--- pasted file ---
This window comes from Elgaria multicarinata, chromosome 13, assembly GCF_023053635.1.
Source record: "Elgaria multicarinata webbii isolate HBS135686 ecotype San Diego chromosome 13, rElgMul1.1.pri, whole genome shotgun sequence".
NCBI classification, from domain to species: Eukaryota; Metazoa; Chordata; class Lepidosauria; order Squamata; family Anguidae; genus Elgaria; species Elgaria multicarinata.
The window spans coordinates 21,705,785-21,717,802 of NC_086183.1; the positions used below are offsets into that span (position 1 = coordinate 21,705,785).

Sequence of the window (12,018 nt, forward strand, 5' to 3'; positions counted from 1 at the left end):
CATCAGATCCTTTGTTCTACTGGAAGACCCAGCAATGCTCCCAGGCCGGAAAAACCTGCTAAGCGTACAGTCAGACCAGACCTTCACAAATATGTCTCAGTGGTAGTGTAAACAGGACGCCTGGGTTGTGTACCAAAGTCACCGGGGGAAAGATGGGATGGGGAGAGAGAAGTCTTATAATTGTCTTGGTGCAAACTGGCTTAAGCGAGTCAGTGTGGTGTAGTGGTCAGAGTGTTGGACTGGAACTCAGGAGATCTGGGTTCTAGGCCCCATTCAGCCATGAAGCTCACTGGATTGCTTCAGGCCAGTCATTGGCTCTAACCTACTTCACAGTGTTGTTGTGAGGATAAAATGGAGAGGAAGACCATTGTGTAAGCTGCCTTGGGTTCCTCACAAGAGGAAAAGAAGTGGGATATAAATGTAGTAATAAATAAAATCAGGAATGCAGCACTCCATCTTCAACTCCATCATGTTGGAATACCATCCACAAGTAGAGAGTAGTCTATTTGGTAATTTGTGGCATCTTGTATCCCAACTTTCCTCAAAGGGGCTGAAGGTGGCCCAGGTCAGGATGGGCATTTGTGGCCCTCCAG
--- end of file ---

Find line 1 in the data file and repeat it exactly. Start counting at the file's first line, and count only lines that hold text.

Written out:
This window comes from Elgaria multicarinata, chromosome 13, assembly GCF_023053635.1.